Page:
Coupled electrochemical and mechanical modelling is essential to investigate stress generation and to evaluate its effect on battery performance. However, prior models are mostly focused on a single, isolated particle. While these models are very useful to consider stress and fracture inside a particle, they cannot be used for problems such as fracture in-between particles since particle interaction is omitted. Moreover, the electrode level model coupling of mechanics and electrochemistry is lacking. There have been several attempts to couple the mechanical model of isolated particles with the porous electrode model to analyze the distribution of intercalation stresses inside different particles across the electrode. In those attempts, however, the particles are considered isolated with no interaction between them. It should be noted that particle interaction can result in significant stress level comparable to the stress generated from the concentration gradient.
Mechanical stress can change the electrochemical potential of a solid, and therefore (i) affects the diffusion in the solid, and (ii) affects the electrochemical reaction between the solid and the electrolyte. Although the first effect has been generally addressed, the second effect of mechanical stress on the electrochemical reaction rate has not been included in most models. Including the second effect is necessary when modeling particle interaction since stress gradient in the electrode leads to spatial-dependent interaction stress between particles. It is necessary to account for different intercalation/de-intercalation currents for particles under different stress states that are dependent on their interaction with neighbor particles.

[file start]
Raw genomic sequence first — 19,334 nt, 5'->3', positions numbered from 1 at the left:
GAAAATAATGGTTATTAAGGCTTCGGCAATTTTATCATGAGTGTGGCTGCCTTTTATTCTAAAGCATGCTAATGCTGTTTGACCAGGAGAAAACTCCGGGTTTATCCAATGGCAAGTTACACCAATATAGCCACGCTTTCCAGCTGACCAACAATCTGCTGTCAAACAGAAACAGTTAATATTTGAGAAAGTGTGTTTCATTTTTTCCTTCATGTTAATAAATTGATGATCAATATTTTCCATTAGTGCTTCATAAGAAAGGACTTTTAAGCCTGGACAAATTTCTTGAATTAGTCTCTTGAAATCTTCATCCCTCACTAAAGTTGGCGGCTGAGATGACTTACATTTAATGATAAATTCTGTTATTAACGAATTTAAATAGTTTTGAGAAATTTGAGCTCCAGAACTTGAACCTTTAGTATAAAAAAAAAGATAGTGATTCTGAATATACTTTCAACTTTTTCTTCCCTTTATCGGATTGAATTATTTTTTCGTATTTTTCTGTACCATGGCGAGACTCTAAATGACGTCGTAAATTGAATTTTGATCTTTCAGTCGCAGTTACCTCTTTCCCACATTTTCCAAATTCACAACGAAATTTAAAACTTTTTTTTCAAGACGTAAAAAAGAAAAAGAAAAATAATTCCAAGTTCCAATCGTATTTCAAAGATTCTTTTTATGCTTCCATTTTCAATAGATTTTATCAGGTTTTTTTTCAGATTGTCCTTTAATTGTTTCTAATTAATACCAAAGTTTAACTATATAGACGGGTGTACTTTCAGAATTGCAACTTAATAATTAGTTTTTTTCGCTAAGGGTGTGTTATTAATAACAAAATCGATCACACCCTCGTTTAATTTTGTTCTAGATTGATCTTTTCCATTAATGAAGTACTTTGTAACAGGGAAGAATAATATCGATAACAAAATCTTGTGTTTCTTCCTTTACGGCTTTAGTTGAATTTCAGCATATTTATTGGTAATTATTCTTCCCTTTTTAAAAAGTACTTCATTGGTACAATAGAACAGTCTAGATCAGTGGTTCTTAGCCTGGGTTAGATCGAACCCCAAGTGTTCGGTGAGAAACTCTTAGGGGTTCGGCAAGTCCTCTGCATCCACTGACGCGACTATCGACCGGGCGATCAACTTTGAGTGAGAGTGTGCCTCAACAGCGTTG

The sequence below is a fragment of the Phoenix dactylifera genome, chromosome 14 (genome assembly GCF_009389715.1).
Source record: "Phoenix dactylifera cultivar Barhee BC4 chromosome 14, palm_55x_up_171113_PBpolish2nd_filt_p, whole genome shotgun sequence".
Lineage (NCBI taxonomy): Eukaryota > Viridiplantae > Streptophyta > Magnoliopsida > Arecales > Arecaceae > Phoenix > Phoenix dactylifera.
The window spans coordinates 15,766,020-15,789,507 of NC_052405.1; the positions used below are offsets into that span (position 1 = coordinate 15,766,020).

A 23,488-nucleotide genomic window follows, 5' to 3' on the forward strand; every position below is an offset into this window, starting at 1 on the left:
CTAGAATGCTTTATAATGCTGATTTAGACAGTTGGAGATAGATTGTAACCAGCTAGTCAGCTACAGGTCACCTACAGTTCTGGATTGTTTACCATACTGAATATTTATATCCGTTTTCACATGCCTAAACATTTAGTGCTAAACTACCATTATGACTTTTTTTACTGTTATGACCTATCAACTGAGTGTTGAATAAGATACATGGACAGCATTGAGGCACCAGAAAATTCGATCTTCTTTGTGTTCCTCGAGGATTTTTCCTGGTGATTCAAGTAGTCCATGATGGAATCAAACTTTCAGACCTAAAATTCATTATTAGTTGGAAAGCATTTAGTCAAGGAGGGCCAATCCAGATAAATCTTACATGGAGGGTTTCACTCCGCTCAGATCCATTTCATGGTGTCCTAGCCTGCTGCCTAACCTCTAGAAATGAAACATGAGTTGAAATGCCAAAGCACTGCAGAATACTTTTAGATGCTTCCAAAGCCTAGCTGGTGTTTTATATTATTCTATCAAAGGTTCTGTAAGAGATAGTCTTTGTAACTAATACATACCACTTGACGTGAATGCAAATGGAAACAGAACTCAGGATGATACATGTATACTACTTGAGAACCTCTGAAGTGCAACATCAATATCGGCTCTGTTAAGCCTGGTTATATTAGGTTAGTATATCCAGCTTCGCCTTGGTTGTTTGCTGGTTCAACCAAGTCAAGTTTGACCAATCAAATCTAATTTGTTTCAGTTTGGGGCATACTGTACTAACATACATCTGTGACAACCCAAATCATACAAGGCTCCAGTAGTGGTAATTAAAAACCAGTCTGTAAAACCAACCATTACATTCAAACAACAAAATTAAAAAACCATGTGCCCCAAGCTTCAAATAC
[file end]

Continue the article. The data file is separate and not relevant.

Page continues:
Fig. 1 illustrates our concept to model particle interaction and to link the particle level and the continuum electrode level. Each spatial point in the continuum level corresponds to a particle level representative volume element (RVE) consisting of many particles and porous volume occupied by the electrolyte. The shade of color in the particle represents lithium concentration.
At the particle level, solid diffusion is modeled using a generalized electrochemical potential, which captures the effects of phase transition and mechanical stress. The stress in a particle is a superposition of the stress from lithium concentration gradient inside the particle (σij c) and the stress from particle interaction (σij i). The stress σij c can be calculated by the lithium concentration distribution inside the particle using an analogy to thermal stress. Regarding the interaction stress, each particle can be considered to be an inclusion embedded in a matrix composed of all other particles. According the Eshelby’s inclusion theory, the stress in a spherical inclusion resulting from its interaction with the matrix is uniform. Thus, the interaction stress, σij i , is uniform inside the particle.
At the electrode level, we consider coupled electrochemical reaction and stress field both in the electrode thickness direction and in an in-plane direction, which can be called pseudo-3D model in comparison to the classical pseudo-2D model. The electrode level stress (Σij) is calculated on the continuum with effective mechanical properties and the eigenstrains of the RVE. Conceptually, the electrode level stress at a spatial point in the electrode can be viewed as the mechanical loading on an RVE at that point. A relation between the electrode level stress (Σij) and the particle interaction stress (σij i) has been developed using volume average approach. The effect of stress on the intercalation current is captured by a stress-dependent over-potential.
An important finding we have obtained with this model is a new degradation mechanism, where small electrochemically inactive regions can potentially cause major degradation. We find that the tensile stress generated in the vicinity of an inactive region is large enough to easily break the binder between particles, resulting in fracture or growth of the inactive region. The result points to an approach to reduce degradation by improving the homogeneity of the electrode.